Choosing Your First Model Horse to Paint
Updated: Apr 23, 2019
Congratulations, you've decided to try your hand at painting a model horse! Now, who will be your first victim? I personally feel that one of the most important decisions that can make or break your first attempt is which model you choose to paint.
First, think about scale. Every scale of model has its pros and cons. For example, traditionals are a good choice if you're worried about details being too small, but keep in mind that they have a lot of surface area to cover and use a lot more supplies. Stablemates or micro minis use a lot less materials are are easier to visualize, but painting details requires good eyesight and a steady hand. Classics and curio size models are somewhere in between.
I began with a Breyer Mini Whinnie I had lying around because I know I work better in small scale where I can see the entire "canvas" at one time. I also know from a prior (failed) etching attempt that traditionals have too much surface area and I get discouraged and bored quickly.
Next, think about material. A model made of almost anything can be painted, but the most common choices are plastic and resin. Both come in every scale. Resins are prized for their limited numbers and high level of detail, but because of their handcrafted nature, they can be quite pricey, anywhere from $35 for a micro mini to several hundred dollars for a traditional. Plastic is an attractive choice because it is cheap and easily available from mass-produced model companies like Breyer and Stone.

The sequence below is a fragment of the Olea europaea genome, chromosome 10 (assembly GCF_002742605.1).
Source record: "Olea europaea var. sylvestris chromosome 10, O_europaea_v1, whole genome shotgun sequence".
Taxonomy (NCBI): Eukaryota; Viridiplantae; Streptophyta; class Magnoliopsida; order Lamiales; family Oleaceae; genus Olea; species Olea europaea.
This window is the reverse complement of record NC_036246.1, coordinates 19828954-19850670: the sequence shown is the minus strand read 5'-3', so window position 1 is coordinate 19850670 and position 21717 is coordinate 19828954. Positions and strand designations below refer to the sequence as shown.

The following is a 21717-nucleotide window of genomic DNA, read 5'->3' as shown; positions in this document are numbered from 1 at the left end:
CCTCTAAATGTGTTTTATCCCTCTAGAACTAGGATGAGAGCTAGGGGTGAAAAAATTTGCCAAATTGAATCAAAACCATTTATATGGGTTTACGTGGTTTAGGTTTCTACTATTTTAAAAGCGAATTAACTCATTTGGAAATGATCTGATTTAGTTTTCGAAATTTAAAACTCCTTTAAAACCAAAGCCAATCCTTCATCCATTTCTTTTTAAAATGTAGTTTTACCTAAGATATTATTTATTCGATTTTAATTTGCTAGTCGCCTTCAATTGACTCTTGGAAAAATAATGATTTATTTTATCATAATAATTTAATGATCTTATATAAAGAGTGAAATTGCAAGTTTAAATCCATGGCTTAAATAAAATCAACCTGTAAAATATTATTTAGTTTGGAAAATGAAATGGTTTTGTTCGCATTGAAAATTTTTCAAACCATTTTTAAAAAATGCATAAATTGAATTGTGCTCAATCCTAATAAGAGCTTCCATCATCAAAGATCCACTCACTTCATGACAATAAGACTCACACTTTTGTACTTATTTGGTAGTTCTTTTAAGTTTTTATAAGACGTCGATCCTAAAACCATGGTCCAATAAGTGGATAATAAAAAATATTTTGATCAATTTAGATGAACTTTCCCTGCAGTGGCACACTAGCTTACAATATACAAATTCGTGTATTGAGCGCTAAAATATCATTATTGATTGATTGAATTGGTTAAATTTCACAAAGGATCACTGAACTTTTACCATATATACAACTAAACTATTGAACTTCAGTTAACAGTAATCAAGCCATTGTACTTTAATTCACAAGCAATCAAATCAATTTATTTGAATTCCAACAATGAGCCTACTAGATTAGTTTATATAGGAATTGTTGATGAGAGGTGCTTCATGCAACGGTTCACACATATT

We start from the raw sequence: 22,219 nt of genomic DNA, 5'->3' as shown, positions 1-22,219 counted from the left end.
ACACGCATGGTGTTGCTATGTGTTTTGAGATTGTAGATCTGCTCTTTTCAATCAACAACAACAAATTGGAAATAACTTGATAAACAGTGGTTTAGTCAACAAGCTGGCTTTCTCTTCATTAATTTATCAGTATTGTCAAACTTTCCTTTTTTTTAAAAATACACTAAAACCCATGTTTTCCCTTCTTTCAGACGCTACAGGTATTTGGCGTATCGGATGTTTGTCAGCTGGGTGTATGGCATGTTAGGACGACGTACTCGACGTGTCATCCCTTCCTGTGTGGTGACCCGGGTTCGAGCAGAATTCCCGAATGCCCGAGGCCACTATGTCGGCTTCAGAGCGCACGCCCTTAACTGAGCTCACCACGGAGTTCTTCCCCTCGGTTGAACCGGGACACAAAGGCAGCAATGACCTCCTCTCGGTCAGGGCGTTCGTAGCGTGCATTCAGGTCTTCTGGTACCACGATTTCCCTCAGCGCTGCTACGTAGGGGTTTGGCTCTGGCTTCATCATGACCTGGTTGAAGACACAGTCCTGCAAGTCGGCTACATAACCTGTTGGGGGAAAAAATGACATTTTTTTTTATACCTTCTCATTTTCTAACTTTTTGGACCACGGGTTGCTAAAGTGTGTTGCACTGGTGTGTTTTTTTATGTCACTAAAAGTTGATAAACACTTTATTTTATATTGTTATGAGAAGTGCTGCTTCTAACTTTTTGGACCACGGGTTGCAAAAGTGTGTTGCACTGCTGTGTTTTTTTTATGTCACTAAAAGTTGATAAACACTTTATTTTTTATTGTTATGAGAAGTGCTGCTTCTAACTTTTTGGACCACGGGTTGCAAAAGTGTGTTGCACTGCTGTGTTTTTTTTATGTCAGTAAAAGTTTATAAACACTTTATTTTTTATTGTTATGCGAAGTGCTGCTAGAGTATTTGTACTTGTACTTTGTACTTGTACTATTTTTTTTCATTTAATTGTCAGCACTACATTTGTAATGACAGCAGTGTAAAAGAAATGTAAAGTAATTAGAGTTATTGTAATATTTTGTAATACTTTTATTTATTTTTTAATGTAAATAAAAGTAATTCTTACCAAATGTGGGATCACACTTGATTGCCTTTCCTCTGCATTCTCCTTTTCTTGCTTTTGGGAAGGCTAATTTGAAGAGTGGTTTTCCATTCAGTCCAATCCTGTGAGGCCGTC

I have several handfuls of naked Maggie Bennett resin micro minis, but I chose to start with a $3 plastic model so I wouldn't be heartbroken if I messed up.
Lastly, think about the model's pose. The easiest model to hold and paint is one with a good handle, like a tail or a leg. For a first custom, I also recommend a simple pose (such as standing or running) with a mane and tail that lay in one piece. A model in a complicated pose (laying down, scratching) or with a messy or windblown mane and tail might get frustrating to paint and keep neat. Take stability into account as well; a tippy model will be very difficult to set down while it's wet.
I chose a standing stock horse mold with a freely hanging tail and easily accessible hooves and face. This way I wasn't hampered by trying to finagle a brush into a tight space.
Of course, you can start with any model you like! You can always strip and start over if you don't like it. But if you're not sure what model you want to paint first, I hope these tips help you decide!